Florida Constitution

Miami Herald

Every 20 years, a 37-person commission comes up with a list of amendments to the Florida Constitution.

The next cohort of the Constitutional Revision Commission (CRC) met on Monday for the first time,  in the Florida Senate chambers in Tallahassee.

The group will have a year to travel around the state and figure out what kinds of changes need to be made to the constitution. It already scheduled visits to Orange, Miami-Dade and Palm Beach Counties.

A powerful panel that has the power to alter the Florida Constitution is getting down to work.

 

The Florida Constitution Revision Commission is holding its first meeting on Monday.

The 37-member panel meets every 20 years and is allowed to propose changes to the state constitution. The commission's amendments will go before voters during the 2018 election.

Florida Gov. Rick Scott appointed Carlos Beruff, a Manatee County homebuilder as chairman. Beruff challenged U.S. Sen. Marco Rubio in last year's election.

Florida Governor Rick Scott is naming Carlos Beruff to chair Florida’s Constitutional Revision Commission.

State lawmakers want to make it harder for Floridians to amend the constitution. The plan would up the percentage of voter approval needed to pass a measure from 60 percent to more than 66 percent.

Miami Herald

Two former state senators, the president of The Florida Bar and a defender of former Gov. Jeb Bush's education legacy were among those named to the Constitution Revision Commission by Senate President Joe Negron, R-Stuart, on Wednesday.

In an interview with The News Service of Florida, Negron said that he hoped the commission, charged with coming up with proposed amendments to the constitution for voters to consider, will focus on a handful of issues ranging from education to redistricting.

Every 20 years, 37 Floridians from all walks of life have a chance to make history. That chance is coming up within a few months and there are still some openings on the panel.

Jarek Radimersky/flickr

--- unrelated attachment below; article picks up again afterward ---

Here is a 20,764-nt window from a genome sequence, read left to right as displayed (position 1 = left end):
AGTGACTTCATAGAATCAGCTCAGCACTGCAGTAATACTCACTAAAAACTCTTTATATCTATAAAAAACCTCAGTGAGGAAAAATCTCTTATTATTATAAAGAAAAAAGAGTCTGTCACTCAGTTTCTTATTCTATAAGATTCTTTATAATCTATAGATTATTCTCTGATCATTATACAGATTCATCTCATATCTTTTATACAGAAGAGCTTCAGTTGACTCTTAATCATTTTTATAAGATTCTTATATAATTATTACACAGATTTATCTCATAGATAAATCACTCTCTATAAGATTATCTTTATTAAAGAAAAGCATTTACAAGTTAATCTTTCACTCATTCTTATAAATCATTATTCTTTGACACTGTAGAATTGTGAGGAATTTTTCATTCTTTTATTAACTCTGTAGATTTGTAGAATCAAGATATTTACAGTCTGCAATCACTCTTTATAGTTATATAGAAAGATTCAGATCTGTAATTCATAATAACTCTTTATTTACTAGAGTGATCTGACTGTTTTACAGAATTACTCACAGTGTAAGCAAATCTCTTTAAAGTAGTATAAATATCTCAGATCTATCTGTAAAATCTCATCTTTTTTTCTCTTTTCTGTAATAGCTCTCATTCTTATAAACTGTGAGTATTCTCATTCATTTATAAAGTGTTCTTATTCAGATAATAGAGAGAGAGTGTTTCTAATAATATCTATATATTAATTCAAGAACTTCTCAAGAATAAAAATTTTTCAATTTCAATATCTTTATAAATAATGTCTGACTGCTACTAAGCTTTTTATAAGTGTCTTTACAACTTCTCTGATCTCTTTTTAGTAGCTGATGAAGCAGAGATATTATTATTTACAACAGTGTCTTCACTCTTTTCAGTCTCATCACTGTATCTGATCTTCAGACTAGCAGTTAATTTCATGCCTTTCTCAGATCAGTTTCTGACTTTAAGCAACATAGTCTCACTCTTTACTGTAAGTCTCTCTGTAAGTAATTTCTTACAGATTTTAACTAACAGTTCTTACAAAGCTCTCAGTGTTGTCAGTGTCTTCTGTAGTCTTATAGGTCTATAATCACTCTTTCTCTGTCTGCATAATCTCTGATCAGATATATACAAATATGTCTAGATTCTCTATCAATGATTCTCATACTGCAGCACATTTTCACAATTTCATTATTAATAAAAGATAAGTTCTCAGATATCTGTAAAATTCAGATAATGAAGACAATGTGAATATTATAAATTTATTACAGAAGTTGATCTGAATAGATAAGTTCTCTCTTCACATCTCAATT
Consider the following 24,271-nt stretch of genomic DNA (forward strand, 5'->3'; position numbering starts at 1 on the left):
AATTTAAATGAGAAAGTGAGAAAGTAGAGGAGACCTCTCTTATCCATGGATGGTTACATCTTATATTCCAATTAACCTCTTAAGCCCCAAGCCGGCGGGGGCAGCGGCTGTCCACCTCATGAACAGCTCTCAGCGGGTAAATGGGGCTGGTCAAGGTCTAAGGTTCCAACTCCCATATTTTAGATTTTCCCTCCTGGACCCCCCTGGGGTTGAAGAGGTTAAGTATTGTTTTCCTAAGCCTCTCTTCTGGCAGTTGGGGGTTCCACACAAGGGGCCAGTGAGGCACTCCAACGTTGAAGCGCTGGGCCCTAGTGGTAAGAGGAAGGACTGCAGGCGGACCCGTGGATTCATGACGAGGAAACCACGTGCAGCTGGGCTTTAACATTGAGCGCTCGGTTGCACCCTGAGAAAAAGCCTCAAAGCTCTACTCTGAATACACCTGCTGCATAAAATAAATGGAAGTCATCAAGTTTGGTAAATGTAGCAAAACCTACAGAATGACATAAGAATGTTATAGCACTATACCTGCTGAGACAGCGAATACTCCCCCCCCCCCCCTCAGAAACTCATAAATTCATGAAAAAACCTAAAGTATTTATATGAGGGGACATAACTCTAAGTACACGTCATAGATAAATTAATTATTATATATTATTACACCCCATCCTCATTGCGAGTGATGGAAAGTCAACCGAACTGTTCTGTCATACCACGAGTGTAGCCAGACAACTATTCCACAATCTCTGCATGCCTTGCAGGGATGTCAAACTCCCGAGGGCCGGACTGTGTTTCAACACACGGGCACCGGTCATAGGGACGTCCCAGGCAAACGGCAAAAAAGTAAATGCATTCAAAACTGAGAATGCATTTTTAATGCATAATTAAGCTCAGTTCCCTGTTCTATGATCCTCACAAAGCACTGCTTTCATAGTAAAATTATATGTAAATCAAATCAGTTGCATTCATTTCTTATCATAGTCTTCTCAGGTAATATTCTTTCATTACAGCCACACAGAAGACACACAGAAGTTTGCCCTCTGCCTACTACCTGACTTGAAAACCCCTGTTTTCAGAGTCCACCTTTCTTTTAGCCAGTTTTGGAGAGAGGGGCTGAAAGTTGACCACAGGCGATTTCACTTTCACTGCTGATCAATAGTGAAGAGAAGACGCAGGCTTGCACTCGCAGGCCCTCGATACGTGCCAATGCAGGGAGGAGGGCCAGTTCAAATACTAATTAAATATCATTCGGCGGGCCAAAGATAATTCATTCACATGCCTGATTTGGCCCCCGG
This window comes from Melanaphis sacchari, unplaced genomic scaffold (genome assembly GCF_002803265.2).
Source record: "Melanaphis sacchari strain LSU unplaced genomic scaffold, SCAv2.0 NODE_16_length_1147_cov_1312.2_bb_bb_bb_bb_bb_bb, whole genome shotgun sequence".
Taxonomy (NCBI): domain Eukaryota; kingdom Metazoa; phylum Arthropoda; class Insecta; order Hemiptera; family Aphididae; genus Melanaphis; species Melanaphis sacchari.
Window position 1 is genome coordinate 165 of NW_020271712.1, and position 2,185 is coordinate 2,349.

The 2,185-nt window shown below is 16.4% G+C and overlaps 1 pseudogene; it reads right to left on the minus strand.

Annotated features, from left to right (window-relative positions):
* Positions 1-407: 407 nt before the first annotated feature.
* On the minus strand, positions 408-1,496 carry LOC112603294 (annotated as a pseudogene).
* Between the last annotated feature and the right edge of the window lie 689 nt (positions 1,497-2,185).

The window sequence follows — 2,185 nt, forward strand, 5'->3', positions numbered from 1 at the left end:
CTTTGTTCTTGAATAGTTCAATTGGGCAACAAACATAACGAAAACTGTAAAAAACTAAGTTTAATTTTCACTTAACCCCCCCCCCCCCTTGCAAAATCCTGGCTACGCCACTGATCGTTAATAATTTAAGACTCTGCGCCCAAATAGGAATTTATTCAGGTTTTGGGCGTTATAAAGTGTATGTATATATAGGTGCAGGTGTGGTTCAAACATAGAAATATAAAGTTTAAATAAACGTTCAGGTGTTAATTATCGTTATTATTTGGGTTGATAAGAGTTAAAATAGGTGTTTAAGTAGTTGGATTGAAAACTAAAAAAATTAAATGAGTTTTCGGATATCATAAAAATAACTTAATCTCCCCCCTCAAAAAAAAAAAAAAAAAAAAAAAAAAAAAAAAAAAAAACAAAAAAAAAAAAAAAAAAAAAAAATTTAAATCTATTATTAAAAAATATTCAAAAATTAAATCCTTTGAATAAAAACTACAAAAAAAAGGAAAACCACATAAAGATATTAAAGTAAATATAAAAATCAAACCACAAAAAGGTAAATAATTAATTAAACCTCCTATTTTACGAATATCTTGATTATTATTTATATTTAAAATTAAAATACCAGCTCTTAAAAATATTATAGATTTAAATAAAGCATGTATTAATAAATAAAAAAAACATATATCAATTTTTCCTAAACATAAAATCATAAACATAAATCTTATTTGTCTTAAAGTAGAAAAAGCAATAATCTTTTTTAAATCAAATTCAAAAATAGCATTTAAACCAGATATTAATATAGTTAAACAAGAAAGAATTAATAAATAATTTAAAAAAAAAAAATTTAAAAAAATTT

A new push is underway to get some anti-immigrant language out of the Florida Constitution. The law relates to foreign property owners.

People who aren’t eligible for American citizenship can't own property in Florida. It’s written in Article 1 of the state Constitution.

Eric Broder Van Dyke/flickr

Legislative leaders are joining the fight against an effort to get a medical marijuana proposal on the ballot next year.

Senate President Don Gaetz, R-Destin, and House Speaker Will Weatherford, R-Wesley Chapel, say they will file a brief with the Florida Supreme Court opposing the initiative.

Gaetz sent a memo to the Florida Senate saying he doesn’t think the proposal meets legal requirements.

Here's a question we received from one of several hundred South Florida residents who attended a recent WLRN/Miami Herald Town Hall that was held just prior to the current legislative session.

This one comes from friend-of-WLRN Piyush Agrawal, a scholar, educator, businessman and philanthropist who lives in Weston:

"Why does Florida's constitution still allow the state to prohibit foreign citizens from owning real estate?"

Wikipedia Commons

Citizens do not have the right to speak before a public board or commission takes official action, according to Florida’s Constitution. Though Florida citizens have a right to access public records and meetings, they do not have a right to be heard before governmental bodies take official action any given proposal.  This means that city council members, county commissioners and other officials could vote on issues without letting citizens have their say.